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Archive for July, 2011

Potential Bears’ Free-Agent Targets…Wide Recievers

It seems that everyone EXCEPT those within the Bears’ Administration sees that the Bears lack something at the Wide Receiver position. One by one, it seems, elite wideouts became available; and one by one, the Bears chose not to pursue them. In 2009, it was Brandon Marshall. In 2010, it was Anquan Boldin.
Even when the Bears brought Mike Martz on board to be the Offensive Coordinator in an attempt to bring the “Greatest Show on Turf” to Soldier Field on Sundays; the Bears seemed satisfied—some would say stubbornly so—with the group of WRs: A small-but-fast Division II Prospect (Johnny Knox); A super-quick college DB-turned-wideout (Devin Hester); A tough, but not that fast or not that big WR (Earl Bennett); An ex-Colts castoff with raw potential but bad work ethic and attitude (Devin Aromashodu); and another DB-turned-WR we discovered in the Arena Football League (Rashied Davis). Maybe the Bears Front Office were convinced by Lovie Smith and Mike Martz’s ego that this group could be greater then the sum of its parts; Maybe the Bears just did not want to spend any more money than what they had given to Julius Peppers, Brandon Manumaleuna, and Chester Taylor; but the Bears decided NOT to get a big-name WR to pair with new franchise QB Jay Cutler.      To be fair, its not that in the past, the Bears have NEVER tried to invest big money into the Wide Receiver position. Curtis Conway and David Terrell were high draft pick disappointments. Muhsin Muhammed was okay; but not worth the money we gave him in Free Agency. Marcus Robinson seemed destined for stardom; but injuries derailed his career here after a couple good seasons.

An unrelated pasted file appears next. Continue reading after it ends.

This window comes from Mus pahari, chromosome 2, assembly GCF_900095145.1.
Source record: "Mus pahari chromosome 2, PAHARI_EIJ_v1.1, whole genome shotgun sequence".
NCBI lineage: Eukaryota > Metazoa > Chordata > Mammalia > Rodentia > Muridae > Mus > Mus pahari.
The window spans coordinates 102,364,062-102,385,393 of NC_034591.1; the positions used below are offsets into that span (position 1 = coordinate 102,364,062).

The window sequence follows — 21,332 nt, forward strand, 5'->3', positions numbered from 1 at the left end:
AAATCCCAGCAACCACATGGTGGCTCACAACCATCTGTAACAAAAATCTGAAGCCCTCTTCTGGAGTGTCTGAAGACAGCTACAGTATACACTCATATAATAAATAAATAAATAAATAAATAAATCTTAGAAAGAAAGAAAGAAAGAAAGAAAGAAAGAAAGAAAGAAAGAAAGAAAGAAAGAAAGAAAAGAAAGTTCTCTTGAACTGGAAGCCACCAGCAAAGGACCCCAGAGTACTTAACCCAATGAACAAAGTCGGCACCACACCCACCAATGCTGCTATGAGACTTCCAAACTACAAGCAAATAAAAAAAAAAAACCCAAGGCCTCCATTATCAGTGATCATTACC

Chew on this stat—the Bears all-time leading Wide Reciever, statistically, RETIRED IN 1967 (Johnny Morris). Morris finished his career with 5,059 yards—good enough for 233RD ON THE ALL-TIME LIST. To put this in perspective, here are a list of guys who did not play for the Bears who have eclipsed that number: Deion Branch…Lee Evans…Chris Chambers…Jason Witten.
The Bears are now into the Year Three of the Jay Cuter Era, and while Cutler is overall playing well and breaking all of (GASP!) Sid Luckman’s team passing records; Cutler still lacks a true #1 Reciever—a guy that has been a WR his whole football-playing career—a guy that was coached in college on the nuances of route-running and creating separation. With the exception of Tom Brady, every elite QB has had that one guy the QB can throw the ball to in a crucial situation and trust its going to be caught. Peyton Manning had Marvin Harrison (and now Reggie Wayne); Philip Rivers has Antonio Gates and Vincent Jackson; Drew Brees has Marques Colston; Aaron Rodgers has Greg Jennings. And yet, here we are expecting to Cutler to be our franchise’s savior—and you still haven’t given him any WRs or TEs that he can rely on consistently. This has to be fixed now.